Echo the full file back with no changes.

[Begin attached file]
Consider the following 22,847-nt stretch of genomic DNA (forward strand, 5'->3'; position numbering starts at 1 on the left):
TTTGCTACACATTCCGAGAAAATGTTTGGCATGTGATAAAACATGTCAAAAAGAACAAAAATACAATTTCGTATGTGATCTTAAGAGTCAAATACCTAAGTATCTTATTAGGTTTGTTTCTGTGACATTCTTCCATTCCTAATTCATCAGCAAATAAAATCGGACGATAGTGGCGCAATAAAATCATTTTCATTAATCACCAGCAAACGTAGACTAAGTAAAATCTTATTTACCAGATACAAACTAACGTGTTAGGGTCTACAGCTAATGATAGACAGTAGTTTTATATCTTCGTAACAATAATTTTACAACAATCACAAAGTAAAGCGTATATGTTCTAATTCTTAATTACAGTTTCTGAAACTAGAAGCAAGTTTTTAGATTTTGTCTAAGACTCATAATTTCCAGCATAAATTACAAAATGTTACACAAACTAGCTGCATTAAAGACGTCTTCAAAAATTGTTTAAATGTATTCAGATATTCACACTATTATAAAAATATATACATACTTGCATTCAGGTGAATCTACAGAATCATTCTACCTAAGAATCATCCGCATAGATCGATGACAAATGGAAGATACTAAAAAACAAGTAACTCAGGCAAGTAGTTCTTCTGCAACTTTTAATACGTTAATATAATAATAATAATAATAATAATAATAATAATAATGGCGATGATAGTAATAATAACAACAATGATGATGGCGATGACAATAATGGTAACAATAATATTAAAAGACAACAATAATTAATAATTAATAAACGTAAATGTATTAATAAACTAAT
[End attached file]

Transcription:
Consider the following 22,847-nt stretch of genomic DNA (forward strand, 5'->3'; position numbering starts at 1 on the left):
TTTGCTACACATTCCGAGAAAATGTTTGGCATGTGATAAAACATGTCAAAAAGAACAAAAATACAATTTCGTATGTGATCTTAAGAGTCAAATACCTAAGTATCTTATTAGGTTTGTTTCTGTGACATTCTTCCATTCCTAATTCATCAGCAAATAAAATCGGACGATAGTGGCGCAATAAAATCATTTTCATTAATCACCAGCAAACGTAGACTAAGTAAAATCTTATTTACCAGATACAAACTAACGTGTTAGGGTCTACAGCTAATGATAGACAGTAGTTTTATATCTTCGTAACAATAATTTTACAACAATCACAAAGTAAAGCGTATATGTTCTAATTCTTAATTACAGTTTCTGAAACTAGAAGCAAGTTTTTAGATTTTGTCTAAGACTCATAATTTCCAGCATAAATTACAAAATGTTACACAAACTAGCTGCATTAAAGACGTCTTCAAAAATTGTTTAAATGTATTCAGATATTCACACTATTATAAAAATATATACATACTTGCATTCAGGTGAATCTACAGAATCATTCTACCTAAGAATCATCCGCATAGATCGATGACAAATGGAAGATACTAAAAAACAAGTAACTCAGGCAAGTAGTTCTTCTGCAACTTTTAATACGTTAATATAATAATAATAATAATAATAATAATAATAATAATGGCGATGATAGTAATAATAACAACAATGATGATGGCGATGACAATAATGGTAACAATAATATTAAAAGACAACAATAATTAATAATTAATAAACGTAAATGTATTAATAAACTAAT